Improvements were made this year, with less intervention from television match officials (TMOS) but Waugh said even more tweaks were likely to be in store during 2024.

    "We've been leaders of innovation probably when Super Rugby started (in 1996)," he said.

    "It was innovative, it was fast and it was the best provincial competition in the world. We need to get back there.

    "If you think about what can we tinker with, interestingly, if I talked about ball in play, it was actually ball out of play. It was stoppage time when really you lose a lot of the consumer engagement.

    "So for the fans, how do we actually shorten the ball out of play? Maximise ball in play to actually speed the game up?"

    With Australian wins over Kiwi opposition few and far between over the past decade and more, Waugh accepts improvement must be made by the ACT Brumbies, Queensland Reds, NSW Waratahs, Melbourne Rebels and Western Force for the competition's integrity.

    "We know our performances across not just the international game but the Super Rugby performances haven't been the level they need to be," he said.

    Molloy also conceded even in these tough times that the Australian and New Zealand governing bodies may need to invest more in order to revive interest levels in Super Rugby.

    "I think there is a fiscal reality that they are going to have to invest more than what they have invested in the past," said the interim chair.

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    Has Super Rugby become a dead horse getting continually flogged at this stage?

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    Japan and the Pacific Islands for Aussie Super 9's!

    Let's have one of these in WA! Click this link: Saitama Super Arena - New Perth Stadium?

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    Trouble is it is the same people as always looking at it from the same insiders perspective, thinking they can somehow throw some home made fairy dust over it and it'll all be fine if they can just say the right magic words. But they can't see it any differently as anyone before them, so won't come up with anything that wasn't already thought of. Once again they'll fall back on 'speed up the game', ignoring the fact that that doesn't seem to be an issue for support anywhere but here, and hasn't worked any of the other times they've tried it.

    Maybe, just maybe, the problem isn't that it doesn't look like League. Maybe the problem is sitting right in the middle of the huge blind spot that stops them using mirrors.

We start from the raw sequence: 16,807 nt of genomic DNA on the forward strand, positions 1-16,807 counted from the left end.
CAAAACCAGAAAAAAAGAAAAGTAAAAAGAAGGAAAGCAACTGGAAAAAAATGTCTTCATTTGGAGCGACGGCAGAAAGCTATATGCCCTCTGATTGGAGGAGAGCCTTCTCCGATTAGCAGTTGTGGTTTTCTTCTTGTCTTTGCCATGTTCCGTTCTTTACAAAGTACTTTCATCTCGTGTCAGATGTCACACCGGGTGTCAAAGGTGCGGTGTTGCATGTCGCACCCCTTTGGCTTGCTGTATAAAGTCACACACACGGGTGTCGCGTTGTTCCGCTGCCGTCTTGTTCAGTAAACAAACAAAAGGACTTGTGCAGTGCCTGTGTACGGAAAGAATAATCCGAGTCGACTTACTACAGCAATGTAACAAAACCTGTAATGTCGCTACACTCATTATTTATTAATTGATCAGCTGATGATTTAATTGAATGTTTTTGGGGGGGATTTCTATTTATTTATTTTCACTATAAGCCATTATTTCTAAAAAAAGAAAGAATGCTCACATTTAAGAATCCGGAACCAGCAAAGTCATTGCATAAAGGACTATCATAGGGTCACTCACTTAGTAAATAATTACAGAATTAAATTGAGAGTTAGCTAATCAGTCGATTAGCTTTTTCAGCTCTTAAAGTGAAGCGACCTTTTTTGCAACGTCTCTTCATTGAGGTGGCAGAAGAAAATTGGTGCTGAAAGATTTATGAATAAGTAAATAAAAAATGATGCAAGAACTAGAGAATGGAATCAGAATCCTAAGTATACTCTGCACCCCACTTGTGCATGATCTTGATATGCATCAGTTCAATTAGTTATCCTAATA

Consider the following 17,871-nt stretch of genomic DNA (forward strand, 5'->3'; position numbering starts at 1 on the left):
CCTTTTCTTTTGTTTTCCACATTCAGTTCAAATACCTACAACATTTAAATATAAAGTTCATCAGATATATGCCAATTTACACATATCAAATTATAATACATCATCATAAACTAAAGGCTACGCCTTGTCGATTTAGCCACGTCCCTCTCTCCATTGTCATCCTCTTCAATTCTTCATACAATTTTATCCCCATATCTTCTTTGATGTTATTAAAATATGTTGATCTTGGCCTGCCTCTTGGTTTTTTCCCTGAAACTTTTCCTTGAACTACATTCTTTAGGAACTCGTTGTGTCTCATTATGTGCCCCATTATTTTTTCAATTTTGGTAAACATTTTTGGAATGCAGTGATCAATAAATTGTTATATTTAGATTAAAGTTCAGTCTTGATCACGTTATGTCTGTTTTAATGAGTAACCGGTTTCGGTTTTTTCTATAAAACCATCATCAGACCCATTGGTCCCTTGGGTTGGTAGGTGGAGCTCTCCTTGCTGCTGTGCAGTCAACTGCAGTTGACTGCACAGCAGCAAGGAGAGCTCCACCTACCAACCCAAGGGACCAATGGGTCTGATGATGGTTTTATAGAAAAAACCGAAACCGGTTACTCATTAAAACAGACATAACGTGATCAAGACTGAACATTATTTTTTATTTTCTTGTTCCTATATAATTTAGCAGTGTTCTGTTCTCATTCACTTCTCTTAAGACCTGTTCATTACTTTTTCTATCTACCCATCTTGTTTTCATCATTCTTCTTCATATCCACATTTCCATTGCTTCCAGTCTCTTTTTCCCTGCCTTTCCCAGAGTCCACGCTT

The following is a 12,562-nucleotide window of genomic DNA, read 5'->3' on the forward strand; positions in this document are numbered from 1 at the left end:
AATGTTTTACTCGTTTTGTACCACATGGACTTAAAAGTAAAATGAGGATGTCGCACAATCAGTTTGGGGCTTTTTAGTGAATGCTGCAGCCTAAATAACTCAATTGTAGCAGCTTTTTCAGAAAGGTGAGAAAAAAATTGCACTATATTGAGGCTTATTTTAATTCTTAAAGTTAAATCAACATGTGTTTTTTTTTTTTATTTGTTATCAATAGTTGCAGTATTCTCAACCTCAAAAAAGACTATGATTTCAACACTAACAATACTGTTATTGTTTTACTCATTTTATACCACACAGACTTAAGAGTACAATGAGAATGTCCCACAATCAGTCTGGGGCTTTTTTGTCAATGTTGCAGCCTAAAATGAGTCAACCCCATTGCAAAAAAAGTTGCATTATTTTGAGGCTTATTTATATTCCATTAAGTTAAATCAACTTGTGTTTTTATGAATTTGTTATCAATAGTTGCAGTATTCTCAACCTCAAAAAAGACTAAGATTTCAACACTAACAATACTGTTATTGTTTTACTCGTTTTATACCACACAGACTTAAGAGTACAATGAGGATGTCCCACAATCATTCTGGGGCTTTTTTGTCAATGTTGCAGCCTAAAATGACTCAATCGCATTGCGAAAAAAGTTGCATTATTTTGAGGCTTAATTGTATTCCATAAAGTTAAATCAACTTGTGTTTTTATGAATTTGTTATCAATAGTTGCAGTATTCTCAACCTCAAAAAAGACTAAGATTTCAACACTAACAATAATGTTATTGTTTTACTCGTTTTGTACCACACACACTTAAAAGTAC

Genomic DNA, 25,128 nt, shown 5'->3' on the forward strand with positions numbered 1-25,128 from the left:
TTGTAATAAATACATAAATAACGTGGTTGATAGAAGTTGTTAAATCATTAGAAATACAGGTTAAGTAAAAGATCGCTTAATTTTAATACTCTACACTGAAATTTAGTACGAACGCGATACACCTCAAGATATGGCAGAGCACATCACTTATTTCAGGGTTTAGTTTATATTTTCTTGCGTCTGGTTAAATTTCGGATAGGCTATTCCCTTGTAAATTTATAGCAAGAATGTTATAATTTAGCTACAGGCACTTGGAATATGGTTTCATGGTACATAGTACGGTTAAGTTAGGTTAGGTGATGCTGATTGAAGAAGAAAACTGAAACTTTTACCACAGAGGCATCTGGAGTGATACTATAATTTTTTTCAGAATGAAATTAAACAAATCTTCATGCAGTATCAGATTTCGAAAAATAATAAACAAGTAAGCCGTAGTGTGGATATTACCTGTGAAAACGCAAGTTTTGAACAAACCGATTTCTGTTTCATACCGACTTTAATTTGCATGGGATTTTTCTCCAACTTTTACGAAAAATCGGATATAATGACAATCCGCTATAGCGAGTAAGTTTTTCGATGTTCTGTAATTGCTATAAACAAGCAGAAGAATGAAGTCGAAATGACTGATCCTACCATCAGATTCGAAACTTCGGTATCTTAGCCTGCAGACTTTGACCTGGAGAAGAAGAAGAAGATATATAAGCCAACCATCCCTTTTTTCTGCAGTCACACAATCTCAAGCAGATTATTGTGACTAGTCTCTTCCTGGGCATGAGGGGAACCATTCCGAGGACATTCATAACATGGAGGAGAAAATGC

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    Immortal Contributor shasta's Avatar
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    Quote Originally Posted by AndyS View Post
    Once again they'll fall back on 'speed up the game', ignoring the fact that that doesn't seem to be an issue for support anywhere but here,
    Or is it? I stumbled on a podcast called "Eggchasers" recently where the host was asking the question "what is going wrong with domestic Rugby". He presented TV figures for various nations which compared RWC Final viewership to audiences for their domestic comp finals. They were pretty dismal everywhere except France & suggest most people just support their national team. Unsurprisingly he didn't bother with Australian numbers. Without quoting all the raw numbers, I'll just give his final analysis which he presented as ratios.

    France as hosts had 16.5 M and for the Top 14 final 5.8M.....

    So...... 3:1 for France..

    NZ....7.5 :1

    England.... 8.7 :1

    ZA/Ireland both....12.7 :1

    So with a caveat on the veracity of his figures; if they are anywhere near accurate would suggest a pretty big disconnect everywhere but France. The suggestion might be that many more people are interested in the big tournaments. Among the Kiwis I know this would be close to the mark. A few are diehard rugby fans & a lot profess to be, but really just follow the AB's. How that helps find a way to make SR more attractive to a wider audience - buggered if I know. But it would suggest that implementing a system with a main focus of improving the Wallabies performance at the expense of a holistic approach is unlikely to improve things.

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    Last edited by shasta; 13-12-23 at 08:49.
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    Interesting, though would need to take the raw data and apply all sorts of variables.
    Home interest in RWC (TV v Bar)
    Time of telecast locally
    Numbers per television per country and watching "style" (my term, ie are the poms/kiwis more likely to watch domestic final in pub)
    Accessibility of local comp on FTA

    There would be ups and downs for each, perhaps for the same end result, but variables none the les.